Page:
As this is our “experimental” batch of red rangers, we’ve left our price the same at $3.35 per pound.  Hurry up and try one before they’re all gone!

If you do get to try one, please let us know what you think of it!  We’ll be looking for customer feedback to decide what chickens to raise next year.



Now Even Greener!

23 Oct

We just took the plunge.

Green Machine Farm is now 100% wind-powered!

Turns out that our utility company offers a program called Windsource through which they will sell you 100kwh “blocks” of renewably-sourced energy for an extra $1 per block.  For the average US household, that would add up to an extra $9.40 on each electric bill.

Around here, we tend to keep a pretty close eye on our electricity usage. Even though we live in an old drafty farmhouse we use an average of 700kwh per month, 26% less than the US average.  So for an extra $7 we get to go a little greener.

The Windsource program isn’t perfect, and we’d like to actually generate some of our own power eventually, but for now it beats the heck out of the alternative.

Pig Prison

20 Oct

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We’ve got this chicken-secure stall in the barn that we’ve been referring to as our “Chicken Prison.” That stall is where we put any chicken that is suspected of doing something bad (eating eggs, laying in the haybales) or is otherwise sick and in need of isolation. It’s come in very handy for the chickens and turkeys this year.

With all the goings on with pigs this fall, it was high time we built a pig prison.


So there it is, the new pig prison. It’s got two “cells” that each have a separate indoor and outdoor area. The outdoor run can then open to the rest of the paddock if the pigs are ready to be let out.
We made it out of a lot of scraped-together materials: recycled dog-kennel gates, livestock panels.

Right now, we’ve got the feeder pigs in one side, and Harry in the other.


Harry needed a nice place to cool his heels for a week while he adjusts to life on our farm. He’s coming along pretty well, and by Tuesday he’ll be ready to come out and play nice with our fences.
After Harry’s done his time I’ll add a bit of electric fence wire to make the cell a “training pen” for any new pigs on our farm. A training pen is where a new animal is “trained” to avoid electric fence wire. Just place pigs or cows in a securely-fenced area with a little bit of electric fence. In a few days they all know to stay the heck away from that little grey wire. That thing hurts!
Once they’ve been trained to electric fence, they can be let out on pasture.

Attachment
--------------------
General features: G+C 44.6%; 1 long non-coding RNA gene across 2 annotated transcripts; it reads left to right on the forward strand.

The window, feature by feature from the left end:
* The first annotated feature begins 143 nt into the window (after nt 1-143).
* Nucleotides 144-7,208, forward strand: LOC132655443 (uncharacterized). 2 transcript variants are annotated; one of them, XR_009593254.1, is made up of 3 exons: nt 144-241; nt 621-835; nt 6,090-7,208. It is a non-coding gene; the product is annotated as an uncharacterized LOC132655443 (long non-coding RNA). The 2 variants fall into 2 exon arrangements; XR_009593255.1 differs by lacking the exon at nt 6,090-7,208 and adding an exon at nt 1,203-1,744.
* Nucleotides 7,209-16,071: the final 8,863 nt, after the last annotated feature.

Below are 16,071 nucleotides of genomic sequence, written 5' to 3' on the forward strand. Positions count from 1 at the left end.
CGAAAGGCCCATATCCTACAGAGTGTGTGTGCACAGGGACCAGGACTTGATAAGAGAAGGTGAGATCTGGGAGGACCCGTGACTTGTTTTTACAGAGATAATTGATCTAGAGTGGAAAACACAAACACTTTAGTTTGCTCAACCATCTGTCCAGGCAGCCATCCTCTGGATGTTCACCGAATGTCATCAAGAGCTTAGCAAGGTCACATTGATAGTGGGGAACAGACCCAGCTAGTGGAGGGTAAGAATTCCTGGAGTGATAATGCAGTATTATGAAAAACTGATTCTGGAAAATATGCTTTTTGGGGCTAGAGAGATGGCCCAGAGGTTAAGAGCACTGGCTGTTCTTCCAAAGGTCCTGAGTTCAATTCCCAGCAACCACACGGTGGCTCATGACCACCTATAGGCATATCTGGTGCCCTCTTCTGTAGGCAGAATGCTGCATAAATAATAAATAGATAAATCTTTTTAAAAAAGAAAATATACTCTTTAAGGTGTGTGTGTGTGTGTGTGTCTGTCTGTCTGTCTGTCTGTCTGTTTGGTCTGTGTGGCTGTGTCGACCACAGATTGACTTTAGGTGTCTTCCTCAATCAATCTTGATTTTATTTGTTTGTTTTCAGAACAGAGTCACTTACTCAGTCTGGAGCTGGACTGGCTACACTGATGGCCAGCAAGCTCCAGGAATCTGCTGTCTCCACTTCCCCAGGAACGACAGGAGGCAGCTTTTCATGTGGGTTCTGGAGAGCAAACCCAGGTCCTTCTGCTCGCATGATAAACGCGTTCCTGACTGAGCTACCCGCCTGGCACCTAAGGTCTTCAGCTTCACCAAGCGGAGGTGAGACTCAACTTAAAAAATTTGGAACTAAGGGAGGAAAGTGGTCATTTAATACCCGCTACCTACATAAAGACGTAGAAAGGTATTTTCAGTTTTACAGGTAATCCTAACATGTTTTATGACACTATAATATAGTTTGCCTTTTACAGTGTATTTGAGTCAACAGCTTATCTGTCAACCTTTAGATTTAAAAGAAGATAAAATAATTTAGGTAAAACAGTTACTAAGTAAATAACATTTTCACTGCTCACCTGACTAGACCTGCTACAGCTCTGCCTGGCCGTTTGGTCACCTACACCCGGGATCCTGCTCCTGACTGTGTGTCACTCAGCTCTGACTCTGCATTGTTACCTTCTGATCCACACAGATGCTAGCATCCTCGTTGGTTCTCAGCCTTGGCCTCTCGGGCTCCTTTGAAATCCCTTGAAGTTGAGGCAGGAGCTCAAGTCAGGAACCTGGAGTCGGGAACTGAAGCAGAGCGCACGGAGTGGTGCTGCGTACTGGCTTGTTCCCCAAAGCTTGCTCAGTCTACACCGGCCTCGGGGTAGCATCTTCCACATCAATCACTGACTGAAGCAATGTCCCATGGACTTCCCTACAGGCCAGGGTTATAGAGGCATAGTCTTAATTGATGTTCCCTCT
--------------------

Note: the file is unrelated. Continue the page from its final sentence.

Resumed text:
Harry would love to be out on pasture, but he has a few more days left on his sentence.


Till then he’ll just hunker down and wait it out.

Feeder Pig Digs

16 Oct

After starting my very first pigs in the bottom half of the Woodshed, our subsequent pigs have moved around a bit. First they moved to the polebarn, then they got a nice spot made up for them in the big barn. But now, for the first time, we have the need for 2 separate places to raise different age-groups of pigs.

Back when we replaced the waterer, we had to pull out and then replace almost all of the heavy-duty lot fence that separates our two pig (and cow) living areas. That fence is now very capable of holding any cow or pig.  Plus we added two working gates, a 14′ gate for vehicles & equipment and a 3′ gate for people to walk through.


While the fence was out we took the opportunity to address some of the really dumb drainage problems. We spent a couple of days getting the contours right with the tractors bucket and rear blade.  The bare dirt was then seeded in a mix of pasture grasses and legumes with oats as a quick cover.  As we get time we’re even spreading some old hay from the hayloft down as a mulch.

We got the fence reconstructed just in time for our final batch (hopefully ever?) of feeder pigs to arrive.

Feeder pigs are generally young 1.5 to 2 month old pigs that we buy to then grow out to their market weight at about 5-8 months.  In a few months we should have baby pigs of our own, so we can quit buying feeders from someone else.

You pretty much have three options for buying feeder pigs around here, none of which are good. You have the “know a guy” option, but being new here, I don’t know any guys with spare pigs. Craigslist is #2 but almost never has feeder pigs, when they do, it’s often someone selling sick barn-raised pigs. The third and most reliable option is the weekly feeder pig auction at Zumbrota’s Central Livestock Association.

The auction always has pigs for sale (between 400 and 700 per week usually) and at least you can see them in the ring (and see any shots they’ve had on the screen) before you buy them. The downside is that you can always assume that the pigs you’re getting were from a “conventional” pig farm.  Assume they were raised indoors, on concrete with limited fresh air and no sunshine.

Unless I know otherwise, I always assume that a feeder pig (especially from an auction) has ZERO experience with electric fencing.  For a while they get a pretty small area that’s fenced with a small run of two aluminum hot-wires.


The area isn’t very big, but it gets them to respect the electric fence in a hurry. Plus, for the first week or so, indoor-raised pigs just don’t know what to do with themselves outdoors.  They tend to stay by the building, a bit overwhelmed by the great outdoors, only venturing out for food and water.

At the end of the first week, it’s time to take the fence down and let them roam around more.  This time after remembering something from a video of Joel Salatin’s pig operation, I put up a cattle panel as part of their initial fence.  I took down the cattle panel and the electric fence at the same time.